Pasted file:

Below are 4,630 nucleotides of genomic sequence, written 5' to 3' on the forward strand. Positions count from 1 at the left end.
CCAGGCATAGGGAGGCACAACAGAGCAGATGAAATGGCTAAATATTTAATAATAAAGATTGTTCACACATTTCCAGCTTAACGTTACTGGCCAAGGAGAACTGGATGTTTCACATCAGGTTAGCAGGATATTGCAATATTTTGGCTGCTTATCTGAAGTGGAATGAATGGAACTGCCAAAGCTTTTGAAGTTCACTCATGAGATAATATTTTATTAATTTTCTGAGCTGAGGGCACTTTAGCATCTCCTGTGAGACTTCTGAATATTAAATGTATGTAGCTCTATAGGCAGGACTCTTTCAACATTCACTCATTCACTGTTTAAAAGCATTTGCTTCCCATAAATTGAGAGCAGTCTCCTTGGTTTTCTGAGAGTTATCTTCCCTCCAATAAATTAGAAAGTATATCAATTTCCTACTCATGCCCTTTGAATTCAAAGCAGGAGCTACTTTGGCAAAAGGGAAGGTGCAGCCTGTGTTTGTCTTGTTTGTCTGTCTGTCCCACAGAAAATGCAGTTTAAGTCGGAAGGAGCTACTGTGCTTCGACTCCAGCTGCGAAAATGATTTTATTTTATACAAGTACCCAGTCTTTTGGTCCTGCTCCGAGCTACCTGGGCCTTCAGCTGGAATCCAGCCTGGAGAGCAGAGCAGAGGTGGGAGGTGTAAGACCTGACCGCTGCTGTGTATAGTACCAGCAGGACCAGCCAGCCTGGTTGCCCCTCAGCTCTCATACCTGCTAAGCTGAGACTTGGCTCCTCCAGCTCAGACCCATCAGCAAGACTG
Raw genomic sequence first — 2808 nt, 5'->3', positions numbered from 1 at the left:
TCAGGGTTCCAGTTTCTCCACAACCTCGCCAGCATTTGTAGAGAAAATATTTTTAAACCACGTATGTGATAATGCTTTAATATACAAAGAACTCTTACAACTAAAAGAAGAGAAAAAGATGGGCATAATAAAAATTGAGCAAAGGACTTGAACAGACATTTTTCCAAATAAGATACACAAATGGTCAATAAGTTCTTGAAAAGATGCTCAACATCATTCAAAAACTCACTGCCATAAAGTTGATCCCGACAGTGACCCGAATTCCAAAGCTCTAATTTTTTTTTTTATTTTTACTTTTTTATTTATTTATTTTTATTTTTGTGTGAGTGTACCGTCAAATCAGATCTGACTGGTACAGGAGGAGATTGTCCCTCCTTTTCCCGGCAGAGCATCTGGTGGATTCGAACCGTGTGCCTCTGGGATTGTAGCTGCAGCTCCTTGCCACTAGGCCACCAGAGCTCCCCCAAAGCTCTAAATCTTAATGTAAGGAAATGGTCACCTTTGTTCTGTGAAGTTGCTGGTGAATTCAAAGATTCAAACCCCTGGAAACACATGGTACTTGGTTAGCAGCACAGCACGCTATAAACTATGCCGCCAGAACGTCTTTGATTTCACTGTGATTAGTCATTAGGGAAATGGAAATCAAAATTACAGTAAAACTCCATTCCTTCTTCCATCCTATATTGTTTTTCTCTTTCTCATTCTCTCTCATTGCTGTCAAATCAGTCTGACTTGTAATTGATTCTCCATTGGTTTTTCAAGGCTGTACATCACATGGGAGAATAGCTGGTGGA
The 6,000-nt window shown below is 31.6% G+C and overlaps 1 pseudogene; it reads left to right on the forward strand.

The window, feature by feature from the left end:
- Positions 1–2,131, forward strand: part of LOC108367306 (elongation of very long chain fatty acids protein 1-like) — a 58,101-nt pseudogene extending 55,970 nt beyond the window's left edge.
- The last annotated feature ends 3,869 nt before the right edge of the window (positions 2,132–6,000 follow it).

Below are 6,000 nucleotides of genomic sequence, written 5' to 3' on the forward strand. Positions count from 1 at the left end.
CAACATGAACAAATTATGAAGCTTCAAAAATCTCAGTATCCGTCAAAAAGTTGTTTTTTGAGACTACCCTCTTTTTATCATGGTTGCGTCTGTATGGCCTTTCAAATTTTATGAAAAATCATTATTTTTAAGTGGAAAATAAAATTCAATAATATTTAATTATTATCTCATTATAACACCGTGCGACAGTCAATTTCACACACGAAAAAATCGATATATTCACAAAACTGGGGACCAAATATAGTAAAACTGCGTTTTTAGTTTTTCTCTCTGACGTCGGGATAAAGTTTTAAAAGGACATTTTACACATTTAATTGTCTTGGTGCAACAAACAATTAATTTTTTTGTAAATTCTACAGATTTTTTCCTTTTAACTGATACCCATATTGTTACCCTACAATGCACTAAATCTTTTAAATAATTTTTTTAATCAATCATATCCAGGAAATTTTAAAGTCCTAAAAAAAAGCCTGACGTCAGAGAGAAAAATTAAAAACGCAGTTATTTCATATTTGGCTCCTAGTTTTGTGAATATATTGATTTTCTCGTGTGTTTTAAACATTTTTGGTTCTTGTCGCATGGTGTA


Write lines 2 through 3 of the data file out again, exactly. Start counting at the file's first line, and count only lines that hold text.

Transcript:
CCAGGCATAGGGAGGCACAACAGAGCAGATGAAATGGCTAAATATTTAATAATAAAGATTGTTCACACATTTCCAGCTTAACGTTACTGGCCAAGGAGAACTGGATGTTTCACATCAGGTTAGCAGGATATTGCAATATTTTGGCTGCTTATCTGAAGTGGAATGAATGGAACTGCCAAAGCTTTTGAAGTTCACTCATGAGATAATATTTTATTAATTTTCTGAGCTGAGGGCACTTTAGCATCTCCTGTGAGACTTCTGAATATTAAATGTATGTAGCTCTATAGGCAGGACTCTTTCAACATTCACTCATTCACTGTTTAAAAGCATTTGCTTCCCATAAATTGAGAGCAGTCTCCTTGGTTTTCTGAGAGTTATCTTCCCTCCAATAAATTAGAAAGTATATCAATTTCCTACTCATGCCCTTTGAATTCAAAGCAGGAGCTACTTTGGCAAAAGGGAAGGTGCAGCCTGTGTTTGTCTTGTTTGTCTGTCTGTCCCACAGAAAATGCAGTTTAAGTCGGAAGGAGCTACTGTGCTTCGACTCCAGCTGCGAAAATGATTTTATTTTATACAAGTACCCAGTCTTTTGGTCCTGCTCCGAGCTACCTGGGCCTTCAGCTGGAATCCAGCCTGGAGAGCAGAGCAGAGGTGGGAGGTGTAAGACCTGACCGCTGCTGTGTATAGTACCAGCAGGACCAGCCAGCCTGGTTGCCCCTCAGCTCTCATACCTGCTAAGCTGAGACTTGGCTCCTCCAGCTCAGACCCATCAGCAAGACTG
Raw genomic sequence first — 2808 nt, 5'->3', positions numbered from 1 at the left: